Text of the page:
Payment Worries: 1 in 3 Canadians fear they’ll miss a rent or mortgage payment (Survey.) If you’re one of them, here’s an updated list of lender links for payment deferral info.
Appraisal Stop-gap: More lenders are announcing that they will accept “Modified Full Appraisals.” That’s where appraisers do virtual inspections of the property with the homeowner’s help, using tools like FaceTime, WhatsApp or Skype. Screenshots of those videos are then used in the appraisal report.
HSBC Hikes Most Rates: Online mortgage leader HSBC has lifted the following rates:
5yr fixed special (HR): 2.29% to 2.49%
10yr fixed special: 3.04% to 3.24%
5yr variable special (purchase/switch): 2.74% to 3.05%
5yr variable special (refi): 2.84% to 3.15% (prime + 0.20)
Quite the hefty increase. Fortunately, Tangerine still leads all HELOC rates at 2.85% (prime – 0.10%)
HSBC also tossed a cut in there, dropping its 2-year special from 2.64% to 2.54%.
Stubborn Spreads: Credit spreads in the mortgage market (i.e., how much more banks pay for funding than the federal government) keep increasing. That’s despite epic liquidity support from Ottawa and Washington. The spread between banks and government remains near crisis highs. That’s keeping the uptrend in mortgage rates alive.
Alberta Oil Woes: Today brought more devastation in WCS oil (Alberta’s oil price benchmark). It plunged to its lowest point on record, $6.45. Most producers are not profitable at roughly 3 times that number. Capital Economics’ Stephen Brown estimates the weighted average break-even point at somewhere near $17 a barrel on WCS crude. That’s for existing oil projects. New projects are much higher. If prices remain this depressed, it’ll erase an untold amount of jobs and business investment. You can bet your stimulus cheque that the Bank of Canada would weigh that heavily in its next rate decision.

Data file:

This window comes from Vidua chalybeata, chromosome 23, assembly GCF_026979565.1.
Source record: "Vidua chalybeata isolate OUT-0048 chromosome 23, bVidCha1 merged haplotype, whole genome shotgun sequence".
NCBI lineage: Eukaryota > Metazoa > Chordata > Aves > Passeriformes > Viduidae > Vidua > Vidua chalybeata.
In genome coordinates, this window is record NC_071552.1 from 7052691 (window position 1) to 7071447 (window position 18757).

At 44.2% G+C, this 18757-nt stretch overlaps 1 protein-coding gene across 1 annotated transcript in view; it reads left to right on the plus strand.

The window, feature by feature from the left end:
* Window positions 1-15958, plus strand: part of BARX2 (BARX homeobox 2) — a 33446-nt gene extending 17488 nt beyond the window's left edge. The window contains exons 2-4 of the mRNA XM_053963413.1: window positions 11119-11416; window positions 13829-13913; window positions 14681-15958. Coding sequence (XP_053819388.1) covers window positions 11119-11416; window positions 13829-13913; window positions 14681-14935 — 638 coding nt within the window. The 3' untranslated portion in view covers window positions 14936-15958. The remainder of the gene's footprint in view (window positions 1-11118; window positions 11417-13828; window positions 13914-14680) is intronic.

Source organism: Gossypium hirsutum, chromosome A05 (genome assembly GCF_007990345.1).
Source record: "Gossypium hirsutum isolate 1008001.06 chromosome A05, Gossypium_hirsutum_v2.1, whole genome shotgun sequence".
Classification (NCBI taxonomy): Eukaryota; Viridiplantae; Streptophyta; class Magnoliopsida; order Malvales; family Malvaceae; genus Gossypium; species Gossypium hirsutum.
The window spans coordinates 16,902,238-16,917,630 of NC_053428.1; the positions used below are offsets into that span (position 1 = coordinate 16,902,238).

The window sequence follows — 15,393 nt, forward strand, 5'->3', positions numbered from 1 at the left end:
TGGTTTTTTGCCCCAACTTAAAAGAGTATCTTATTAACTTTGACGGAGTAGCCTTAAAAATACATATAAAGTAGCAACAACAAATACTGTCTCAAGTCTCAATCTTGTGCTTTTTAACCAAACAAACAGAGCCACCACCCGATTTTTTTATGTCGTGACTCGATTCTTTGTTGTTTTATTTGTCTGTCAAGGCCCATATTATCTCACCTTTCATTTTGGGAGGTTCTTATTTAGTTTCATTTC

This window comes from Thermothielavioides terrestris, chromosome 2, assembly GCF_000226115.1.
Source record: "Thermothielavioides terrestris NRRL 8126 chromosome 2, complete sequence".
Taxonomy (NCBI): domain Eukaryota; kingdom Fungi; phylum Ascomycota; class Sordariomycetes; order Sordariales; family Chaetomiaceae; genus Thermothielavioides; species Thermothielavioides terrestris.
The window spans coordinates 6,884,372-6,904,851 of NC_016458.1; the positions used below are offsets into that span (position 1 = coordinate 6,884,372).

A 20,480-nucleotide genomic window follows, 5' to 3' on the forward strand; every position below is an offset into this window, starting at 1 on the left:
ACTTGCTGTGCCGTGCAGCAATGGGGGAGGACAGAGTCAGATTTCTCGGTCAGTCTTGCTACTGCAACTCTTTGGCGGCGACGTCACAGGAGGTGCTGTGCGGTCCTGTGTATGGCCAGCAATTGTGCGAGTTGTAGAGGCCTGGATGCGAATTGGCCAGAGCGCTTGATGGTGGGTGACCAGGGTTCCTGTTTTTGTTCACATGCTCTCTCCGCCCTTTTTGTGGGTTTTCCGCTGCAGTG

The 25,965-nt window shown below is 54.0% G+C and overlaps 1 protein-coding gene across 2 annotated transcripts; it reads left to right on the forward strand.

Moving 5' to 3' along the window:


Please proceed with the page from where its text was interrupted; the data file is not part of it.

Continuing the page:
Going vertical: The latest COVID-19 chart from StatNews.
On People’s Minds: Here’s a look at the biggest increases in Google mortgage searches, as of yesterday. See any trends?
9:48 a.m. Update
Term Shift: The optimal mortgage term changes with the wind these days, and the wind has changed. Whereas variables were delectable at prime -1.20% or better just weeks ago, now not so much. With nationally available conventional 5-year fixed rates as low as 2.49% and the lowest variable at 2.59% (prime – 0.36%), the risk/reward of variables isn’t as compelling (see: sample scenario). That is, unless it takes the Bank of Canada 2+ years to gradually hike rates again. Mind you, this is based on hypothetical rate scenarios. There are many other fixed vs. variable factors to consider, including the lower potential penalty risk in a variable, the ability to lock in a variable later, etc.
TD Hikes: Big-bank pricing increases have been relentless. TD Canada Trust just raised the following special fixed rates:
3yr: 2.89% to 3.09%
5yr (conventional) 2.94% to 3.24%
5yr (high ratio): 2.79% to 2.99%
The bank also removed its special 5-year variable rate of 2.95% and raised its posted 5yr variable from 3.10% to 3.15% (i.e., TD mortgage prime + .05% or actual prime + 0.20%).
Non-stop Liquidity: To ensure “stable funding” for mortgage lenders, the government said it’s now going to buy up to three times more insured mortgages from lenders, $150 billion vs. the previously planned $50 billion. CMHC also said it’s ready to “expand the issuance of Canada Mortgage Bonds.”